Princeternship stories: Michael Zhang ’17, DonorsChoose

This post was written by Michael Zhang after his Princeternship. 

I remember thinking to myself on my morning commute to headquarters that this Princeternship was going to be my first real glimpse of what my future may look like. For a brief train ride, I felt like I was walking into the “real world,” as it occurred to me that I was experiencing what every worker from Long Island experiences on a typical workday, even though the morning felt particularly special to me.

Before arriving at the office, I had no idea what to expect. I had first heard of through a promotion Alexis Ohanian did on his book tour stop at Princeton, where he gave everyone who bought his book a full refund in the form of a gift card. After some research, I learned that is an innovative charity that aims to empower teachers through crowdfunding by letting public school teachers post classroom projects they could not afford and connecting them to potential donors. Our host, Andrew Protain ’08, was generous enough to provide us with free gift codes that allowed us to contribute to a project of our choosing, so that we could get a sense of how their system works.

Zhang Group Photo

Upon arriving at their Manhattan office, Alex Hanley ’18 and I were awestruck by the beautiful design of the office space, which featured enormous blackboards filled with amazing chalk art and samples of donated classroom supplies carefully arranged all around the lobby area, which they call “The Playground.” After Andrew showed us around the office, we discovered that every room had a classroom-appropriate name, such as the “Geography Room” or the “Art Studio.” Little things like this in every aspect of their workplace really showed that everyone was genuinely committed to education and helping students grow. After the tour, Andrew told us about his work at the company as a user researcher, showing us the kind of projects he worked on and gave us a brief overview of our schedule for the day, packed with meetings with employees from every part of the company.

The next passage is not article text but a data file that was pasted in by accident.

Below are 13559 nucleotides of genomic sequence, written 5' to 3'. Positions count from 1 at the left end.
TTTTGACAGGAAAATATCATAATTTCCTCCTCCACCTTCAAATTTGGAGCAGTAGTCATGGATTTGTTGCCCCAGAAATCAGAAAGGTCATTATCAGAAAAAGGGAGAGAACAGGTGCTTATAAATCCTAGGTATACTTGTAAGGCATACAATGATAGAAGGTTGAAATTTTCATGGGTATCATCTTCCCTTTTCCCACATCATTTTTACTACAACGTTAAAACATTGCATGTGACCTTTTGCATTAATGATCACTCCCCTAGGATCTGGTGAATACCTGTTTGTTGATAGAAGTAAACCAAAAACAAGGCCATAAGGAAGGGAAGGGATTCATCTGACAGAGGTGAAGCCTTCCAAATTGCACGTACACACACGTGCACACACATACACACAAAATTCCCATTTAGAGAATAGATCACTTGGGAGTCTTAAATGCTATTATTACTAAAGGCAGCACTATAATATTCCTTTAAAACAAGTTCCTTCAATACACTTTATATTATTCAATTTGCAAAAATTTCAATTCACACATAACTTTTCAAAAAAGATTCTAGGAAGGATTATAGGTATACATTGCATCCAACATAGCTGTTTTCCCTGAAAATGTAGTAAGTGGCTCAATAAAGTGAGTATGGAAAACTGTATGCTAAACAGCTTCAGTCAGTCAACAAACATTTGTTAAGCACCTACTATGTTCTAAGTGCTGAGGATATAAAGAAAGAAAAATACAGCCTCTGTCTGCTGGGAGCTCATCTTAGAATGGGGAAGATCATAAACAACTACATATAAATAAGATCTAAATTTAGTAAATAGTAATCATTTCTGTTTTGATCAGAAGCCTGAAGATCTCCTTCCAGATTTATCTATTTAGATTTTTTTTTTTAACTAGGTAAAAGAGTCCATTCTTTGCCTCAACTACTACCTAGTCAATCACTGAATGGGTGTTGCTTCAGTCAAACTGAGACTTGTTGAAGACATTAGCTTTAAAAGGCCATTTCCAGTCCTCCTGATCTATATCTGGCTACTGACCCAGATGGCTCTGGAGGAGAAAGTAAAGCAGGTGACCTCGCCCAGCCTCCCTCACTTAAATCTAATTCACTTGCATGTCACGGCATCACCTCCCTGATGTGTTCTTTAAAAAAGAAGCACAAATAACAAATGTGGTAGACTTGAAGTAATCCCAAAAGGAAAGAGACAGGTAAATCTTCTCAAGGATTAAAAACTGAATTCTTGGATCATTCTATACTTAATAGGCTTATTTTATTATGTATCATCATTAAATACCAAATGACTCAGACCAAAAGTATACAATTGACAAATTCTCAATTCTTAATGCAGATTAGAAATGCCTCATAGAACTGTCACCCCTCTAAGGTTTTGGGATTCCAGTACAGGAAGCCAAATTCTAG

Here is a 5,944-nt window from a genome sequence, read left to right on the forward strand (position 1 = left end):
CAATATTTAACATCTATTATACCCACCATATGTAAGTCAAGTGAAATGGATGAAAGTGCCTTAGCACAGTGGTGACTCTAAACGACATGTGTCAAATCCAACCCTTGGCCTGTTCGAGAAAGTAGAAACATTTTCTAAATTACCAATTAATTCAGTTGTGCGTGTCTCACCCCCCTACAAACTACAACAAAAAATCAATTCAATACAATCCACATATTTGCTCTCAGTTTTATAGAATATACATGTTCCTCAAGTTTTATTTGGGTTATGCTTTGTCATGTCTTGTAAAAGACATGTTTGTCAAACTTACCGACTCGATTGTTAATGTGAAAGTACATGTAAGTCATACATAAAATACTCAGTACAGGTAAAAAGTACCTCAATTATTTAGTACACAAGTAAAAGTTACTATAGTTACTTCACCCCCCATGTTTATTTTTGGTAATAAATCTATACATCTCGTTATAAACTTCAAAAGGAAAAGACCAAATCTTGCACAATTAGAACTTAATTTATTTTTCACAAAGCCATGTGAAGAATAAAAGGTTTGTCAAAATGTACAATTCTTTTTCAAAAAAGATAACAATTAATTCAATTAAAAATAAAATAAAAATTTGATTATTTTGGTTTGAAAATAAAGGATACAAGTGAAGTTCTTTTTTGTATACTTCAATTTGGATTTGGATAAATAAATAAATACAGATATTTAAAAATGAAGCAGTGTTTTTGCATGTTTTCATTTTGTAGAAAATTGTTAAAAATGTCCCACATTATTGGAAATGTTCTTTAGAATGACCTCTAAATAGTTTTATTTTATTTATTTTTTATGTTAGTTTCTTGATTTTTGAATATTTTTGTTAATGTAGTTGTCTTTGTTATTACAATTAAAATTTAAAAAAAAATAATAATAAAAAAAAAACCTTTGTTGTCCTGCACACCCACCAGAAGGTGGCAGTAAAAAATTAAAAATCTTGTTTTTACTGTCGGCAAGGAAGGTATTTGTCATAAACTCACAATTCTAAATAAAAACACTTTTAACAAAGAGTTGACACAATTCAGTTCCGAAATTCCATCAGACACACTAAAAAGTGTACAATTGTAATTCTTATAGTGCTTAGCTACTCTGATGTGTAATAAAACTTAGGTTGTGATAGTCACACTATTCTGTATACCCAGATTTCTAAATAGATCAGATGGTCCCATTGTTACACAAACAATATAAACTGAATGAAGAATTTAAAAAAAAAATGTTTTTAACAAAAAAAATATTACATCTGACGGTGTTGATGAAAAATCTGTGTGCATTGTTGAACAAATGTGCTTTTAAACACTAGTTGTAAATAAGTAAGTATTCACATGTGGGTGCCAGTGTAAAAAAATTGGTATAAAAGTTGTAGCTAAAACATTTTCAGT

Our first meeting was at 11a.m. with Vlad, a data scientist. He told us about his background, which included a slew of entertaining stories about the various startups he had attempted before coming to, and talked about what being a data scientist entails. He explained to us that data science is all about “translating” data, going from questions to data, as well as data to questions. Having recently taken an interest in data science myself, I found Vlad to be infinitely resourceful about what he thought was the best approach to prepare for a career in data science, in addition to providing a lot of solid advice for college and beyond. Throughout the meeting, Vlad’s refreshing candor really left a strong impression on me, which helped set the tone for the rest of my day, as I discovered candidness to be a universal trait among the people I met at

After that, we grabbed a quick lunch to go and came back to eat at the office with a bunch of employees that were eager to meet us. We learned about the office-wide health challenge everyone was participating in and got to talk casually with a bunch of people we were not able to incorporate into our schedule. Despite being a relatively small company (roughly 70 workers total), I was pleasantly surprised to find that there were quite a few Princeton alums there. This led to an especially interesting set of conversations, as we got to hear a decade’s worth of advice about how to make the best of our time at Princeton. Perhaps the most reassuring takeaway we heard over and over again from people was that work does not get much harder than Princeton—something I try to remind myself as I’m preparing for finals.